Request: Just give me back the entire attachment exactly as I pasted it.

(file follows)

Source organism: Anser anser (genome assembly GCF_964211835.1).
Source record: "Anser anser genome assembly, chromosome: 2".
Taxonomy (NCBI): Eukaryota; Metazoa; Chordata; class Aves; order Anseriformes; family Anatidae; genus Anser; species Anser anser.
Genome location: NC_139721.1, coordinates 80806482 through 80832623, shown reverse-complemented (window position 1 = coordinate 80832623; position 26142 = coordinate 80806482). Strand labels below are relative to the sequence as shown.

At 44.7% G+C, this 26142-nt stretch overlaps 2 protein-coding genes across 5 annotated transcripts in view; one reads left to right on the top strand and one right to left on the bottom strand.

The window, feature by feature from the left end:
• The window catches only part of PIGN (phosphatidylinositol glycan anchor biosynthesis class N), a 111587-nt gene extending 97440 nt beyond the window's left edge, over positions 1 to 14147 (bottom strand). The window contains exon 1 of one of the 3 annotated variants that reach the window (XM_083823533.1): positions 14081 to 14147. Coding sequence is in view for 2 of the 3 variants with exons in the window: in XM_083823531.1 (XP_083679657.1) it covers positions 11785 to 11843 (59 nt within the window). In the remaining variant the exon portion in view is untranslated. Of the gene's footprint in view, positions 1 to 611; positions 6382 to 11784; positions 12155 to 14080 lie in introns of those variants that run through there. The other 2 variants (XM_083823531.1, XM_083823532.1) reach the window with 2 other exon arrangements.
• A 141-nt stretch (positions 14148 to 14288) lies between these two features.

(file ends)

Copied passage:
Source organism: Anser anser (genome assembly GCF_964211835.1).
Source record: "Anser anser genome assembly, chromosome: 2".
Taxonomy (NCBI): Eukaryota; Metazoa; Chordata; class Aves; order Anseriformes; family Anatidae; genus Anser; species Anser anser.
Genome location: NC_139721.1, coordinates 80806482 through 80832623, shown reverse-complemented (window position 1 = coordinate 80832623; position 26142 = coordinate 80806482). Strand labels below are relative to the sequence as shown.

At 44.7% G+C, this 26142-nt stretch overlaps 2 protein-coding genes across 5 annotated transcripts in view; one reads left to right on the top strand and one right to left on the bottom strand.

The window, feature by feature from the left end:
• The window catches only part of PIGN (phosphatidylinositol glycan anchor biosynthesis class N), a 111587-nt gene extending 97440 nt beyond the window's left edge, over positions 1 to 14147 (bottom strand). The window contains exon 1 of one of the 3 annotated variants that reach the window (XM_083823533.1): positions 14081 to 14147. Coding sequence is in view for 2 of the 3 variants with exons in the window: in XM_083823531.1 (XP_083679657.1) it covers positions 11785 to 11843 (59 nt within the window). In the remaining variant the exon portion in view is untranslated. Of the gene's footprint in view, positions 1 to 611; positions 6382 to 11784; positions 12155 to 14080 lie in introns of those variants that run through there. The other 2 variants (XM_083823531.1, XM_083823532.1) reach the window with 2 other exon arrangements.
• A 141-nt stretch (positions 14148 to 14288) lies between these two features.